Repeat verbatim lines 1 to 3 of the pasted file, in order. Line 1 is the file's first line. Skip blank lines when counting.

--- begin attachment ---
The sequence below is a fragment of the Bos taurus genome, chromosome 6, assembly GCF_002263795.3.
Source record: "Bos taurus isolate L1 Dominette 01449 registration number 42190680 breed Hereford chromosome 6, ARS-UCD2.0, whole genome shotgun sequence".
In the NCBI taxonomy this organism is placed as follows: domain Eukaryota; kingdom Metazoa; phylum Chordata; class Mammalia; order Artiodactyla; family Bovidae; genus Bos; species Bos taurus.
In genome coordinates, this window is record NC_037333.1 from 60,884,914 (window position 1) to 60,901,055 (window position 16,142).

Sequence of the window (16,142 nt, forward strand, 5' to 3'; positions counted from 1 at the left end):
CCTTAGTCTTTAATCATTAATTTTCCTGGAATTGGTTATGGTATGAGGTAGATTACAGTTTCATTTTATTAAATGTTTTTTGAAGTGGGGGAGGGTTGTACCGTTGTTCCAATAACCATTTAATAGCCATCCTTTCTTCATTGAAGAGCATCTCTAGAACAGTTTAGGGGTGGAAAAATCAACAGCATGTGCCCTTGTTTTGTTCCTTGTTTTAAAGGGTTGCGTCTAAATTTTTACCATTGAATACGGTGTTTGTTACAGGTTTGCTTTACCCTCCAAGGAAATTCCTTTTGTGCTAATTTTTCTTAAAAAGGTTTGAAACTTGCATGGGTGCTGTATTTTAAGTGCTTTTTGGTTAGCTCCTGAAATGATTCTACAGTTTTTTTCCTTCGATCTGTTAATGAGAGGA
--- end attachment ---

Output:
The sequence below is a fragment of the Bos taurus genome, chromosome 6, assembly GCF_002263795.3.
Source record: "Bos taurus isolate L1 Dominette 01449 registration number 42190680 breed Hereford chromosome 6, ARS-UCD2.0, whole genome shotgun sequence".
In the NCBI taxonomy this organism is placed as follows: domain Eukaryota; kingdom Metazoa; phylum Chordata; class Mammalia; order Artiodactyla; family Bovidae; genus Bos; species Bos taurus.